Life often imitates art. Air Bud is a movie about a dog that learns how to play basketball. Air Bud: Golden Receiver is about a dog that learns how to play football. Air Bud: World Pup is about a dog that learns how to play soccer. Apparently, a Court in Louisiana has decided that there needs to be an Air Bud: Legal Beagle that is about a dog who learns how to be a lawyer. This proposed movie, unfortunately, would be based on a real-life court ruling and would tell a cautionary tale about how hard it is for judges to understand slang, the importance of a comma, the low regard for legal professions (especially criminal defense lawyers) and the continued erosion of a founding American Constitutional right.
Everyone has the right to have an attorney present before and during government custodial questioning. All you have to do is tell your interrogators that you’d like a lawyer and they’re supposed to stop all questioning until a lawyer is present.
That’s great in theory, but Police Officers, Prosecutors, and seemingly now, the State of Louisiana, don’t like it when Suspects know their rights, and they like it even less when suspects assert their powerful Constitutional rights. Heaven forbid the government’s suspicions are incorrect, and they happen to be detaining and interrogating an innocent person!
The most recent threat to this 6th Amendment right to counsel came in the form of a case from Louisiana, where law enforcement was detaining a suspect and interrogating him. You can read about it here, but this is the internet…. Why read an article when memes can explain it to you?
Essentially, the suspect told law enforcement something along the lines of this:
For those people who don’t understand that this phrase was intended to convey “Hello Sir, I would like a Lawyer,” please note the comma is separating “Lawyer” from the common colloquial term “dawg.” Also, (I can’t believe that the State of Louisiana needs me to supply a definition, but…) UrbanDictionary.com defines “Dawg” as “a word to be used in place of a name, or other personal noun or pronoun to be used in place of a name.”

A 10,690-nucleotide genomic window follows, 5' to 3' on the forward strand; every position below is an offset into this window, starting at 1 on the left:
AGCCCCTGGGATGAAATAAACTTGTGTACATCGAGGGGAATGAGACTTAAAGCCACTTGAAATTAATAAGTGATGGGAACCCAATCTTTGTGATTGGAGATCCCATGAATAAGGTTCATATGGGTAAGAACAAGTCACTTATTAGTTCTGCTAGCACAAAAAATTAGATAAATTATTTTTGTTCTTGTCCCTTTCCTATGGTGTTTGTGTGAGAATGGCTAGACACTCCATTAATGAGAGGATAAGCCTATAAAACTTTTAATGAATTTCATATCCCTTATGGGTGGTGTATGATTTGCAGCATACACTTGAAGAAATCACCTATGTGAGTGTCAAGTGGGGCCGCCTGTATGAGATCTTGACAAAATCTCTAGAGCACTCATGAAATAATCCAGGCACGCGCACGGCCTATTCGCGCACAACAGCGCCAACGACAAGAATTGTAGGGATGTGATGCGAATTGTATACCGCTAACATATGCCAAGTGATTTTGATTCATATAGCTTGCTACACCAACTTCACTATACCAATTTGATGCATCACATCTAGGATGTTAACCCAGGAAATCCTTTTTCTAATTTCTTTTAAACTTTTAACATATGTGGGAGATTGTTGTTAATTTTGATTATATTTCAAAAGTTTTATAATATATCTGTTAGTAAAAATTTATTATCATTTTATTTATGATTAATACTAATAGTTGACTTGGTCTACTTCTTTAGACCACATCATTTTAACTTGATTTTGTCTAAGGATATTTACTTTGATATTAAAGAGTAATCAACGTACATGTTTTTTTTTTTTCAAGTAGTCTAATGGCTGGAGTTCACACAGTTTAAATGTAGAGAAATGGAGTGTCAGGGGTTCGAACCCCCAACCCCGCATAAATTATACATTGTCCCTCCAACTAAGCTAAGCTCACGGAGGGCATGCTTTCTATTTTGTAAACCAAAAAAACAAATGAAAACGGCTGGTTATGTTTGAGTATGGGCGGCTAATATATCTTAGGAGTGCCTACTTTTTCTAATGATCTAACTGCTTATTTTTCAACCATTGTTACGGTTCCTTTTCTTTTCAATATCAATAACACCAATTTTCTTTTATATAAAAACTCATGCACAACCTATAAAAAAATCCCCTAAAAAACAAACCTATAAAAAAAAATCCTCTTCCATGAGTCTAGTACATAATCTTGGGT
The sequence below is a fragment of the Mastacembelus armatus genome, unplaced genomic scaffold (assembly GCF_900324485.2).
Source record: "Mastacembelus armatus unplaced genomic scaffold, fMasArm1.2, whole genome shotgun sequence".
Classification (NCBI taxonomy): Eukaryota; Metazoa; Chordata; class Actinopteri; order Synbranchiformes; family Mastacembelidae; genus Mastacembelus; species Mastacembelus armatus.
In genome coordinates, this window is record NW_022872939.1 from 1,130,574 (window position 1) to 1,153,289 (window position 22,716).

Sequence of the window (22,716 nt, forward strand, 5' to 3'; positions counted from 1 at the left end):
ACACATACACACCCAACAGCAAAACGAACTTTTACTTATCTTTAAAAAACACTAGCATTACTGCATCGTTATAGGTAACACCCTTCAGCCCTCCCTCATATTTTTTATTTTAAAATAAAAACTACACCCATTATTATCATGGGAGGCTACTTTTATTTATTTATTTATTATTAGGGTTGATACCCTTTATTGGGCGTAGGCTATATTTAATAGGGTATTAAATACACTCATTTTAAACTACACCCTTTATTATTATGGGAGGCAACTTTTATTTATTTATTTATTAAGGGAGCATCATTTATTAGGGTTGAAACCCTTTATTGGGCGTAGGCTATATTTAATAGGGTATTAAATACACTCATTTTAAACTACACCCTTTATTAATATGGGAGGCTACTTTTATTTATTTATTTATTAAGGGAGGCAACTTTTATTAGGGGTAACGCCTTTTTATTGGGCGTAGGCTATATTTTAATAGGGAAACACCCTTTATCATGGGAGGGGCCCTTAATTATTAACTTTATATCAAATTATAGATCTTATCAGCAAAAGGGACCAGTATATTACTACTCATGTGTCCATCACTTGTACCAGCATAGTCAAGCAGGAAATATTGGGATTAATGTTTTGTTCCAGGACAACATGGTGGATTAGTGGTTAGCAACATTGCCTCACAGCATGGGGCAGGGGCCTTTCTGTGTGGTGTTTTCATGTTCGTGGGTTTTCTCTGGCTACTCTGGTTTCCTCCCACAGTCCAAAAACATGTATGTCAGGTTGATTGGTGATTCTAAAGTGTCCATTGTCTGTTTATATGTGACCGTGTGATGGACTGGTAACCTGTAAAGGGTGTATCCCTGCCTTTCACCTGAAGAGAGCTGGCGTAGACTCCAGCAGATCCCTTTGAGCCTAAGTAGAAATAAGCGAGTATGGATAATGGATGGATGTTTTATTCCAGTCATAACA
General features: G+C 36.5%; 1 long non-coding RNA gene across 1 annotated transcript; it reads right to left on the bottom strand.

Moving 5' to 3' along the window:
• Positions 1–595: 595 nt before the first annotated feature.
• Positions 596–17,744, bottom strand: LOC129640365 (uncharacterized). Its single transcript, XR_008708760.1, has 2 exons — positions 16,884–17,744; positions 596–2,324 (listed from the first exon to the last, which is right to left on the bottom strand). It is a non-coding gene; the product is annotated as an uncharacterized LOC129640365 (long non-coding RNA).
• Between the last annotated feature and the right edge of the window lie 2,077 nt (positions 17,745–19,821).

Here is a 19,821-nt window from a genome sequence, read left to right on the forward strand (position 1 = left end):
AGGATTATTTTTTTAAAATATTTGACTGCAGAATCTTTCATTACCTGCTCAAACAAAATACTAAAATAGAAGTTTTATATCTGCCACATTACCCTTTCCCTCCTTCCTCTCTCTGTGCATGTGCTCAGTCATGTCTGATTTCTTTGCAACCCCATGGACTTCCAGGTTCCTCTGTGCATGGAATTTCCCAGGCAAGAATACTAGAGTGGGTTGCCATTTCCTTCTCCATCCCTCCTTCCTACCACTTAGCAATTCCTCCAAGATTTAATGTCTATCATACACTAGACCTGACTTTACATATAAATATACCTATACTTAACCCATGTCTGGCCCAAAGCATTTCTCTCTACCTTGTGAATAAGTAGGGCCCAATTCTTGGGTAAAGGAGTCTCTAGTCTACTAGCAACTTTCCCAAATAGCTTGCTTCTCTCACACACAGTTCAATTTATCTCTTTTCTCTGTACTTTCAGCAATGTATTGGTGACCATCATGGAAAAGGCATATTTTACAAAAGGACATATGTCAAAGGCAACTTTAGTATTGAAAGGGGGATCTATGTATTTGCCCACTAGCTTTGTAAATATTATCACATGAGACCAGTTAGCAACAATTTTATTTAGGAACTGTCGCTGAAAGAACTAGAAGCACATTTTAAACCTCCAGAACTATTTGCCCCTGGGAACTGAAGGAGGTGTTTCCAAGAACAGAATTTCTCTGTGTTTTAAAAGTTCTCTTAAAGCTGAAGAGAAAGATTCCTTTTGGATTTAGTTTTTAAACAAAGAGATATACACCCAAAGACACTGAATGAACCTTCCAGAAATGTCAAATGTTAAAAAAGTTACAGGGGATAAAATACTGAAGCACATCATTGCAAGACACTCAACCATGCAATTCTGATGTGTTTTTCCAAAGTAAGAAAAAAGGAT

Apparently, though, the suspect’s interrogators had more in common with cats (and possessed the inability to infer commas based on pauses in speech) and thought:
Since Air Bud: Legal Beagle is not a real thing (yet!), they kept interrogating him, and the suspect was rightfully irked and confused!
Upon seeing this blatant violation of his client’s Constitutional right to have a lawyer present during custodial interrogations, the suspect’s lawyer thought:
And filed a Motion to Suppress the suspect’s statements.
You see, Motions to Suppress are a tool that defense attorneys use to punish law enforcement officers who do not “play by the book.” Based on the “Exclusionary Rule” which prohibits the use of illegally obtained evidence in a criminal trial. When a cop knows you want a lawyer and questions you anyway, your statements are “illegally obtained evidence” because, in America, custodial interrogations are not supposed to look like this:
If you ask for a lawyer, all questions are supposed to stop until the room looks more like this:
But, unfortunately, the Louisiana Court essentially decided:
And since this guy doesn’t exist:
The Court decided that the suspect’s Constitutional Right to Counsel was not violated and held that the suspect’s statements were not “illegally obtained evidence.” Despite the fact that seemingly everyone knew what the suspect meant precisely, the Motion to Suppress was denied, and the Suspect’s statements were allowed to be used against him.
Flabbergasted, criminal defense lawyers everywhere collectively screamed:
So, just remember, the people who will be parsing your language to determine if you adequately invoked your constitutional rights probably think more like this:
Until law schools start admitting canines, or judges start being more in touch with how litigants speak in the real world, be very clear when requesting an attorney.
Next time, we’ll talk about why: